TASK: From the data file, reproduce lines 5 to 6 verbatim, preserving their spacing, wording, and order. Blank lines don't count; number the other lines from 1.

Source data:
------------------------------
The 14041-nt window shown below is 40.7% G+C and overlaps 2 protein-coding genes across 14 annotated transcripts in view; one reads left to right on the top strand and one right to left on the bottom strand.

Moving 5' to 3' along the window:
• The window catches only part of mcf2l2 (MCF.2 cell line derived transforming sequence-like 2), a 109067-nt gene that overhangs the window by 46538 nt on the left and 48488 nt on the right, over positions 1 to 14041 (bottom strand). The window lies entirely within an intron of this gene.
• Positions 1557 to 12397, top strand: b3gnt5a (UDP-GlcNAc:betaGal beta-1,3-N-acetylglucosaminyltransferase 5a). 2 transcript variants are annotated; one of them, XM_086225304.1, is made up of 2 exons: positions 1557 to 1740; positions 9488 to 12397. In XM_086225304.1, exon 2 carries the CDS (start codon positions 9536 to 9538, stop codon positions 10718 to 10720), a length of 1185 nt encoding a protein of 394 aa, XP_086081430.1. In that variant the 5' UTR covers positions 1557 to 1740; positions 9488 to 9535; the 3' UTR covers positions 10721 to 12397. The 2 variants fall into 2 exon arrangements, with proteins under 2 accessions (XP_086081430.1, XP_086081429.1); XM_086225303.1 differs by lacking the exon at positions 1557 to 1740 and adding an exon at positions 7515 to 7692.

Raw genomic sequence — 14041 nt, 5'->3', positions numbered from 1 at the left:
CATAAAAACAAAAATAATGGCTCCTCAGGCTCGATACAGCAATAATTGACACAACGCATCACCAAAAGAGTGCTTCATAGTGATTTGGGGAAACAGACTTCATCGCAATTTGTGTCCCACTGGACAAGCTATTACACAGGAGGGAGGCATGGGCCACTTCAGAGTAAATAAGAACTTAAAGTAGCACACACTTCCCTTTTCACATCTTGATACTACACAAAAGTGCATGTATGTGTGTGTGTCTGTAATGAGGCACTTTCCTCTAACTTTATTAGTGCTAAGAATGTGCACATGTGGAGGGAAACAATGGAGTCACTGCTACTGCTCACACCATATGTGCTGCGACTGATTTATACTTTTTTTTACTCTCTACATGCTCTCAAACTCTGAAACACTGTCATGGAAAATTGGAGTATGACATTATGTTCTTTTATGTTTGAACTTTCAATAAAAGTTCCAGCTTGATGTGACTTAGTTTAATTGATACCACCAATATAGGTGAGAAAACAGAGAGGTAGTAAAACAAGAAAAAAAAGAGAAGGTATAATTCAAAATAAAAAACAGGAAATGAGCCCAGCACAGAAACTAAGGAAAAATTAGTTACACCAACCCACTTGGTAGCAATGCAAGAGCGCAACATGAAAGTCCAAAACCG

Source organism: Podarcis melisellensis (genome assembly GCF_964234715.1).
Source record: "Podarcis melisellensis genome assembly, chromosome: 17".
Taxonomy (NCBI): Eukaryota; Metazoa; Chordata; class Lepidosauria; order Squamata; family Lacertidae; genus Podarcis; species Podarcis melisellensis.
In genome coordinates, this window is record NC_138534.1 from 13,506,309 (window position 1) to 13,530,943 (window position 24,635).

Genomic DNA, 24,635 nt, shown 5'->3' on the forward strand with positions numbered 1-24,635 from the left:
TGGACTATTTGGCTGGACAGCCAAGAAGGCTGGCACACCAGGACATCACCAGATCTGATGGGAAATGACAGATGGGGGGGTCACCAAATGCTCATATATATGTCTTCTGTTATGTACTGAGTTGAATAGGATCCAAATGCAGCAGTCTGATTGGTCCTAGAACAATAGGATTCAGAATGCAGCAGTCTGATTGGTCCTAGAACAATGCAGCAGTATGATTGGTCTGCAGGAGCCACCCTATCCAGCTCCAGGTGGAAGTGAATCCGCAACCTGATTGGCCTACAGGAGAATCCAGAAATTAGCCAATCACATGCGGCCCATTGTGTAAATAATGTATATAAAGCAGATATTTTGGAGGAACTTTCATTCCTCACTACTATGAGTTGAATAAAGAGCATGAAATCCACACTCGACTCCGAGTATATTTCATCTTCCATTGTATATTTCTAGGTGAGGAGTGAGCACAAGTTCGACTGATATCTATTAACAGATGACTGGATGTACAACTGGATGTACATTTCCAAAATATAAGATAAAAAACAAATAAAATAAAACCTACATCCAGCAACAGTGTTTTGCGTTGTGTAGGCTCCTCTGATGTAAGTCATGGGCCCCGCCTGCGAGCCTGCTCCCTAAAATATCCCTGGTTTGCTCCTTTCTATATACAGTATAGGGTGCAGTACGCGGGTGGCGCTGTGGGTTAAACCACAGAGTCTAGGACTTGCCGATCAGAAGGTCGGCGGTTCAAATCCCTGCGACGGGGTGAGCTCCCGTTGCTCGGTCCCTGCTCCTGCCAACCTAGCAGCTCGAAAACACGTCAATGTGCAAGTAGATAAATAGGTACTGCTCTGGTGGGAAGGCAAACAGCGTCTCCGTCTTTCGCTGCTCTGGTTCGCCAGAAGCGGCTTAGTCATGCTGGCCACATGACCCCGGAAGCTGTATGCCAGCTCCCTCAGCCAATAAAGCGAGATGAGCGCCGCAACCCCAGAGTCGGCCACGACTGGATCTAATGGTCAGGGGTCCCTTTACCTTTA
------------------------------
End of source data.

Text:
Raw genomic sequence — 14041 nt, 5'->3', positions numbered from 1 at the left:
CATAAAAACAAAAATAATGGCTCCTCAGGCTCGATACAGCAATAATTGACACAACGCATCACCAAAAGAGTGCTTCATAGTGATTTGGGGAAACAGACTTCATCGCAATTTGTGTCCCACTGGACAAGCTATTACACAGGAGGGAGGCATGGGCCACTTCAGAGTAAATAAGAACTTAAAGTAGCACACACTTCCCTTTTCACATCTTGATACTACACAAAAGTGCATGTATGTGTGTGTGTCTGTAATGAGGCACTTTCCTCTAACTTTATTAGTGCTAAGAATGTGCACATGTGGAGGGAAACAATGGAGTCACTGCTACTGCTCACACCATATGTGCTGCGACTGATTTATACTTTTTTTTACTCTCTACATGCTCTCAAACTCTGAAACACTGTCATGGAAAATTGGAGTATGACATTATGTTCTTTTATGTTTGAACTTTCAATAAAAGTTCCAGCTTGATGTGACTTAGTTTAATTGATACCACCAATATAGGTGAGAAAACAGAGAGGTAGTAAAACAAGAAAAAAAAGAGAAGGTATAATTCAAAATAAAAAACAGGAAATGAGCCCAGCACAGAAACTAAGGAAAAATTAGTTACACCAACCCACTTGGTAGCAATGCAAGAGCGCAACATGAAAGTCCAAAACCG